Audit disclosure requirements have increased across countries in recent years. In this study, we explore a disclosure pattern that has been adopted by approximately 23 percent of Chinese publicly listed companies and their auditors—the disclosure of up to three overlapping items both in the risk factor section of financial reports and in the key audit matters (KAM) section of the audit report. We predict and find that such disclosure overlaps increase auditor liability, using audit fees as a proxy for auditor liability, and that (1) both the magnitude and explicitness of overlapped disclosure are positively associated with auditor liability and (2) analyst following, Top 10 auditors, and auditor tenure play a moderating role in the association between overlapped disclosures and auditors’ perceived liability. Collectively, our analysis supports our hypothesis that KAM disclosure increases auditor liability when coupled with management disclosure of related risk factors.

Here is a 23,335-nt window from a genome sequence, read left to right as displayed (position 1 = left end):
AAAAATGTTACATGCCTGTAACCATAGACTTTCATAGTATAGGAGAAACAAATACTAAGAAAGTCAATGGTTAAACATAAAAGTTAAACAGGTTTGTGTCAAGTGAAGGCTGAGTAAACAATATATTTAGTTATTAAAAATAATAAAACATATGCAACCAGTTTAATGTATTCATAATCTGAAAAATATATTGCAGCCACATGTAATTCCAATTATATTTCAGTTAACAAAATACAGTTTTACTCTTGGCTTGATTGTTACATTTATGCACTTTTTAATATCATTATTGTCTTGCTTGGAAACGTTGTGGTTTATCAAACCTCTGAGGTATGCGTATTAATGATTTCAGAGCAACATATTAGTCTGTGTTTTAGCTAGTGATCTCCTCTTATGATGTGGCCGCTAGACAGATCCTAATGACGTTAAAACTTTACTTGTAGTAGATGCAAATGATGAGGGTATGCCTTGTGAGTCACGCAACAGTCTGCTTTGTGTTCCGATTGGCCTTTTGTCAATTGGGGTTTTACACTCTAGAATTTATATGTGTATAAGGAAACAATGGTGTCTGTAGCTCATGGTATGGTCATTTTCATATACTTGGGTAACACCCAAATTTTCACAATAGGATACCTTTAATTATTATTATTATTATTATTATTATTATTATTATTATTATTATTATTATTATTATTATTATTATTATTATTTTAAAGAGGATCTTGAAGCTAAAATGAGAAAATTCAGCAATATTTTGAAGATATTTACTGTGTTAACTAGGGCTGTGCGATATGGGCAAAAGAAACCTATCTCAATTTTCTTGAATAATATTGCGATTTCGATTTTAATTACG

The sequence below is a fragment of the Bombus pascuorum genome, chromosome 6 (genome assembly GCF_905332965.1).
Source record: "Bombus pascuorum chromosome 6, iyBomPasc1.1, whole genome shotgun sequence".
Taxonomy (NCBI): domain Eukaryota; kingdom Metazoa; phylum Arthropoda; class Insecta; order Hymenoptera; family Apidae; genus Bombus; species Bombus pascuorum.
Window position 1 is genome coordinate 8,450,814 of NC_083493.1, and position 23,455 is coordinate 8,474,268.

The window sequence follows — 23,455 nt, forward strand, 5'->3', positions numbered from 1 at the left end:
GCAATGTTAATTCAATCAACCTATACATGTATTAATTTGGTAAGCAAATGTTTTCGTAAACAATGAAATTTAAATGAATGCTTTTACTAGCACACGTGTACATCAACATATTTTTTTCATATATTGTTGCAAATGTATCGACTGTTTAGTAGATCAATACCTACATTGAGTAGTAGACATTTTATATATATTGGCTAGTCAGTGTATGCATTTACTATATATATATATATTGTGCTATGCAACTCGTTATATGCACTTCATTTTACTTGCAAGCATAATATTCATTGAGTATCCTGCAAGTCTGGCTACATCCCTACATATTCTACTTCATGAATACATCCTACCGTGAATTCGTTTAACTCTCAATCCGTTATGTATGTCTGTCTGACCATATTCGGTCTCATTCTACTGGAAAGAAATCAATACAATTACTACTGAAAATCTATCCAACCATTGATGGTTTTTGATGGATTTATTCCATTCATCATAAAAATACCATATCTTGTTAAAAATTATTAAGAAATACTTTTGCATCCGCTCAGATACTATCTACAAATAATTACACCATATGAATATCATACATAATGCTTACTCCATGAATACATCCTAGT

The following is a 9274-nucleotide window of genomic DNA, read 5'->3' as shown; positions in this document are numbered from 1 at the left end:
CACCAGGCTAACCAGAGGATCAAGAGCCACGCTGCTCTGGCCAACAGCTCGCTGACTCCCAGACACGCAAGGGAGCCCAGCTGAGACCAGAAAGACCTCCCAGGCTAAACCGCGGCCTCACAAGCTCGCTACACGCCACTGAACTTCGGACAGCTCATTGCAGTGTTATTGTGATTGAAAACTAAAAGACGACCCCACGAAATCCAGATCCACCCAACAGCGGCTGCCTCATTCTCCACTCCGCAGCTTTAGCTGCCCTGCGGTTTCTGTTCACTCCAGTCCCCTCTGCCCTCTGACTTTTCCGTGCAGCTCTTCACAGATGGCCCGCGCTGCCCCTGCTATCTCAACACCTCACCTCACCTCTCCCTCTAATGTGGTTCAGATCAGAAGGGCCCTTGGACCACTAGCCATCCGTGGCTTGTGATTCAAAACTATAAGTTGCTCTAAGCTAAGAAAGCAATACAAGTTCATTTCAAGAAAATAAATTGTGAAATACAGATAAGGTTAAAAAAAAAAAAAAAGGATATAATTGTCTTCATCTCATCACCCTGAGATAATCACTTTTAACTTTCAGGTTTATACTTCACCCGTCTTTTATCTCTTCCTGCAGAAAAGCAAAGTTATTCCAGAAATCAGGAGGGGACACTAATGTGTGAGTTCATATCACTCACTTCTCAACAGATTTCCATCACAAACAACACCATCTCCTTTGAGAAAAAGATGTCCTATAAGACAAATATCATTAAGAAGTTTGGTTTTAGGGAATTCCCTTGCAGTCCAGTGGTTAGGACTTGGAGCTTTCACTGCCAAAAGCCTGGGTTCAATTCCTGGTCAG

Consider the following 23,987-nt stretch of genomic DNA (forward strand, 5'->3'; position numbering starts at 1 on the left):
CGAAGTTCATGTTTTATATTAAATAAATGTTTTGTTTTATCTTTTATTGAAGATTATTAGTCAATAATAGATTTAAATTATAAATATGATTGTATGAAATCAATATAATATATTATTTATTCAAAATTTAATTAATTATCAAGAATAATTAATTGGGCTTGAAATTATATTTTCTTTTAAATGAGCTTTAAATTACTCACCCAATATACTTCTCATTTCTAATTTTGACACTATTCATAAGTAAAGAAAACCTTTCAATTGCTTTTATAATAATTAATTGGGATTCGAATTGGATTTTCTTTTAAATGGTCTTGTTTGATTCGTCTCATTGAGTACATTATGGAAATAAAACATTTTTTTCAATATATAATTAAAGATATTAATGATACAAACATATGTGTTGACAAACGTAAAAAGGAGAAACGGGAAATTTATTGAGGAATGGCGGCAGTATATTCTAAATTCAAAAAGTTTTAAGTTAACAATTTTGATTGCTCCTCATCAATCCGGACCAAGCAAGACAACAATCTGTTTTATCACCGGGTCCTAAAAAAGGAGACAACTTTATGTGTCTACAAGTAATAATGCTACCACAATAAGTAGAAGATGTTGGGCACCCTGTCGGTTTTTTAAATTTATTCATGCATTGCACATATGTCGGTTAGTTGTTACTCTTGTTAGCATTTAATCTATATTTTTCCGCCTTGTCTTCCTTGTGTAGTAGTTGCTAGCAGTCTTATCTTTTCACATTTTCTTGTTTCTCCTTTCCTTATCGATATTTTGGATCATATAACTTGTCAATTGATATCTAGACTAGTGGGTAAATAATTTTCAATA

Data Availability: Data are available from the sources cited in the text.

JEL Classifications: M41; M42; K41.

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